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P&F Visits: Lebermuth Turns 100!

Posted: September 2, 2008

In 1908, Morris Brown realized the potential value in the peppermint oil business and, with his sons, decided to form M. Brown & Sons. One hundred years later, the company, now named The Lebermuth Co., Inc., continues to be a leading supplier of mint oils. And although the company still maintains its Indiana roots—with its headquarters based in Mishawaka, IN—the last century has seen a lot of expansion in inventory, staff and global locations. Today, Lebermuth remains family run with Robert Brown acting as president and perfumer, Alan Brown as vice president and Melanie Brown as senior account executive. In fact, when Perfumer & Flavorist magazine took a recent trip to Indiana to visit the company, our tour guides included both Alan and Robert. Having grown up in the industry, the two were able to educate the P&F magazine staff in all things having to do with mint, essential oils and the processes that make the company work and succeed. Not only did we get a hands-on experience in the company’s 45,000-sq-ft facility, we were persuaded to stop in nearby South Bend to visit one of the local mint farms (see "On Site: Shady Lane Farms" in the Aug 20 edition of PFnow). Most importantly, we learned what makes this 100-year-old company tick.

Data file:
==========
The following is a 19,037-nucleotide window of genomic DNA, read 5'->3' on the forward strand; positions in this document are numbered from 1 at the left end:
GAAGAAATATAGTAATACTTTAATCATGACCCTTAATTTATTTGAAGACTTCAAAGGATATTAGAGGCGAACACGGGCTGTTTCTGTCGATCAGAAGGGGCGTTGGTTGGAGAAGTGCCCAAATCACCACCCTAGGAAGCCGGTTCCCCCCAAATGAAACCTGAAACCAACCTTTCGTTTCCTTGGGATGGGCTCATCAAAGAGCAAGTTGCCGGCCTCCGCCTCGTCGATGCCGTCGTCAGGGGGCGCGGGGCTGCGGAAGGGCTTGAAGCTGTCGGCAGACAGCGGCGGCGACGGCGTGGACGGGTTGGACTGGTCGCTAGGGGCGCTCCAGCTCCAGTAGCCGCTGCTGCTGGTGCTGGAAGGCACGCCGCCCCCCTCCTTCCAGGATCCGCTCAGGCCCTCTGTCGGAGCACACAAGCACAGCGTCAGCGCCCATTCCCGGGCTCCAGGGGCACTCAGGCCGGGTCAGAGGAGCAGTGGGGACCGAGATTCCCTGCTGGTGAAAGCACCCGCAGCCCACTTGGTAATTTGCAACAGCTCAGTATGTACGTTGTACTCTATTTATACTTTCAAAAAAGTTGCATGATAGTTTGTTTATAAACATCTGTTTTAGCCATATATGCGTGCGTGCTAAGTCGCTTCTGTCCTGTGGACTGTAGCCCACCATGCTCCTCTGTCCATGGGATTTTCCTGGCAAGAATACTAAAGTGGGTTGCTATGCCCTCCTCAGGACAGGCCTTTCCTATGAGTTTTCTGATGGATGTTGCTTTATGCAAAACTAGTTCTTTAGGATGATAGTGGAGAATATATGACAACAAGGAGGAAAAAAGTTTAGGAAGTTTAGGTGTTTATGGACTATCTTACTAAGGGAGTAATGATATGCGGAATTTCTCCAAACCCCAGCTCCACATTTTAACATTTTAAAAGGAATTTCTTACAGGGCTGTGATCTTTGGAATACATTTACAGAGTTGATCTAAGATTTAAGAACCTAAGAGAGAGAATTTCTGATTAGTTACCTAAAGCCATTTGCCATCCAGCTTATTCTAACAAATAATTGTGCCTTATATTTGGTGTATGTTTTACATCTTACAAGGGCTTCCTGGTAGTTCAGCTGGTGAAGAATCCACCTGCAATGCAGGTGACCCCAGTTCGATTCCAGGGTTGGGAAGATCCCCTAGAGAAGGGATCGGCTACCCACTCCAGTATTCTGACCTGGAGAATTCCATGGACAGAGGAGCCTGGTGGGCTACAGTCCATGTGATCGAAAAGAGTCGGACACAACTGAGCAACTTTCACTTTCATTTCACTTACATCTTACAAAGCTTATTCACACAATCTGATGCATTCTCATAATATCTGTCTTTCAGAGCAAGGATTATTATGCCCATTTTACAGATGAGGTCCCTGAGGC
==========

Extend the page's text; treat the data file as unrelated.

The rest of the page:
In addition to its high quality mint oils, Lebermuth now offers many other essential oils, including citrus, herb and spice oils. As Alan Brown explains, “In the beginning, we focused on selling just spearmint and peppermint oils to the confectionary and personal care giants. Today, we continue to be one of the world’s largest grower direct suppliers of mint oils; however, we’ve expanded this initiative to be a grower direct supplier of many types of essential oils.”

Any small to mid-size flavor and fragrance company will tell you that it is constantly searching for ways to differentiate itself in a very competitive industry. Lebermuth is doing just that. One of its unique capabilities is Lebermuth’s state-of-the-art fractionation equipment. As Alan explains, this allows Lebermuth to “create new materials that we can incorporate into a blend or compound—enabling us to have what the industry knows as ‘captive’ ingredients.” Due to the expense involved, this capability is usually reserved for the large companies in the industry.

So, while Lebermuth has seen a lot of growth over the last century, the heart and core of the company remains the same. Its values, including quality, teamwork, integrity, honesty, partnership, environment, etc., haven’t wavered and will surely remain steady to see the company through the next century.